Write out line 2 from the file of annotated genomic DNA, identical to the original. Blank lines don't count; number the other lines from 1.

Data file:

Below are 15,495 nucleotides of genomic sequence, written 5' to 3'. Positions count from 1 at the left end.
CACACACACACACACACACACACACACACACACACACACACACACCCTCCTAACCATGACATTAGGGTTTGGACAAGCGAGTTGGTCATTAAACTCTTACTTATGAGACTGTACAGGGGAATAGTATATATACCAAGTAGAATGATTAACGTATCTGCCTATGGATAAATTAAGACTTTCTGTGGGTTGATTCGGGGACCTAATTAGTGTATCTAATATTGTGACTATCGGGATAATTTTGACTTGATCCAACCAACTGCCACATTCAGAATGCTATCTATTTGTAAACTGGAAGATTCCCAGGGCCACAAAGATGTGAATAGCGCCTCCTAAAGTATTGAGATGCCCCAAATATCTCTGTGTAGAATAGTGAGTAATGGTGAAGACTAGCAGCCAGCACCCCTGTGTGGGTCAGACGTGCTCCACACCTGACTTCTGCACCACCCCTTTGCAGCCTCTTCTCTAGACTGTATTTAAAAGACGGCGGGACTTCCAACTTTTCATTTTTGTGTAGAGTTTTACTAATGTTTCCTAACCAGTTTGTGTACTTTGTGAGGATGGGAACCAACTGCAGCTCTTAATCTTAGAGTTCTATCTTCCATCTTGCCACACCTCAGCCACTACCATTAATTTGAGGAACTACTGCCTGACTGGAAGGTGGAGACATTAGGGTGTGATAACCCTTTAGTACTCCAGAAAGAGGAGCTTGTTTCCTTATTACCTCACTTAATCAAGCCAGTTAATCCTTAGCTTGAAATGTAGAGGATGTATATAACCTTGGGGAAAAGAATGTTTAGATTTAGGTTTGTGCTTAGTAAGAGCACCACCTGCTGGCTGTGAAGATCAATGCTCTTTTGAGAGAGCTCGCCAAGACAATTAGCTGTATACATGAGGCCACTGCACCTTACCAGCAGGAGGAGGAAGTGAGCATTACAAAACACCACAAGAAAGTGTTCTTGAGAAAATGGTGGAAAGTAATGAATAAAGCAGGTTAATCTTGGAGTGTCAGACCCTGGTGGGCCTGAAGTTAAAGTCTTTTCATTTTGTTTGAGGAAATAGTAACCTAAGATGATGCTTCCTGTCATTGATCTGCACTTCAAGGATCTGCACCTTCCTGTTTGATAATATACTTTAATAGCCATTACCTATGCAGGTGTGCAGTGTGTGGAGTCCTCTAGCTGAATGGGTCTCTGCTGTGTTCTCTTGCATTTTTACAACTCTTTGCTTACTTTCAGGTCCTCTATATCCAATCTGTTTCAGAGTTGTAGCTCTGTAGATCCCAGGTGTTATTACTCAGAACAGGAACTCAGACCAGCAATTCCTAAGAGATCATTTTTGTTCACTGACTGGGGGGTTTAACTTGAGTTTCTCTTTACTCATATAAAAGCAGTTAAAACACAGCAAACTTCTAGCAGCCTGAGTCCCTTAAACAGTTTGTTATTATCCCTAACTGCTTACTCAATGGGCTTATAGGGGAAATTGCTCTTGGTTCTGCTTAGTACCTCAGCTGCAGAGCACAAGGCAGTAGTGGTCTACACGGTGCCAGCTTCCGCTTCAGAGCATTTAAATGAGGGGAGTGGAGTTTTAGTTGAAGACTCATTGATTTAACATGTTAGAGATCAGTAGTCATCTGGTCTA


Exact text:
CACACACACACACACACACACACACACACACACACACACACACACCCTCCTAACCATGACATTAGGGTTTGGACAAGCGAGTTGGTCATTAAACTCTTACTTATGAGACTGTACAGGGGAATAGTATATATACCAAGTAGAATGATTAACGTATCTGCCTATGGATAAATTAAGACTTTCTGTGGGTTGATTCGGGGACCTAATTAGTGTATCTAATATTGTGACTATCGGGATAATTTTGACTTGATCCAACCAACTGCCACATTCAGAATGCTATCTATTTGTAAACTGGAAGATTCCCAGGGCCACAAAGATGTGAATAGCGCCTCCTAAAGTATTGAGATGCCCCAAATATCTCTGTGTAGAATAGTGAGTAATGGTGAAGACTAGCAGCCAGCACCCCTGTGTGGGTCAGACGTGCTCCACACCTGACTTCTGCACCACCCCTTTGCAGCCTCTTCTCTAGACTGTATTTAAAAGACGGCGGGACTTCCAACTTTTCATTTTTGTGTAGAGTTTTACTAATGTTTCCTAACCAGTTTGTGTACTTTGTGAGGATGGGAACCAACTGCAGCTCTTAATCTTAGAGTTCTATCTTCCATCTTGCCACACCTCAGCCACTACCATTAATTTGAGGAACTACTGCCTGACTGGAAGGTGGAGACATTAGGGTGTGATAACCCTTTAGTACTCCAGAAAGAGGAGCTTGTTTCCTTATTACCTCACTTAATCAAGCCAGTTAATCCTTAGCTTGAAATGTAGAGGATGTATATAACCTTGGGGAAAAGAATGTTTAGATTTAGGTTTGTGCTTAGTAAGAGCACCACCTGCTGGCTGTGAAGATCAATGCTCTTTTGAGAGAGCTCGCCAAGACAATTAGCTGTATACATGAGGCCACTGCACCTTACCAGCAGGAGGAGGAAGTGAGCATTACAAAACACCACAAGAAAGTGTTCTTGAGAAAATGGTGGAAAGTAATGAATAAAGCAGGTTAATCTTGGAGTGTCAGACCCTGGTGGGCCTGAAGTTAAAGTCTTTTCATTTTGTTTGAGGAAATAGTAACCTAAGATGATGCTTCCTGTCATTGATCTGCACTTCAAGGATCTGCACCTTCCTGTTTGATAATATACTTTAATAGCCATTACCTATGCAGGTGTGCAGTGTGTGGAGTCCTCTAGCTGAATGGGTCTCTGCTGTGTTCTCTTGCATTTTTACAACTCTTTGCTTACTTTCAGGTCCTCTATATCCAATCTGTTTCAGAGTTGTAGCTCTGTAGATCCCAGGTGTTATTACTCAGAACAGGAACTCAGACCAGCAATTCCTAAGAGATCATTTTTGTTCACTGACTGGGGGGTTTAACTTGAGTTTCTCTTTACTCATATAAAAGCAGTTAAAACACAGCAAACTTCTAGCAGCCTGAGTCCCTTAAACAGTTTGTTATTATCCCTAACTGCTTACTCAATGGGCTTATAGGGGAAATTGCTCTTGGTTCTGCTTAGTACCTCAGCTGCAGAGCACAAGGCAGTAGTGGTCTACACGGTGCCAGCTTCCGCTTCAGAGCATTTAAATGAGGGGAGTGGAGTTTTAGTTGAAGACTCATTGATTTAACATGTTAGAGATCAGTAGTCATCTGGTCTA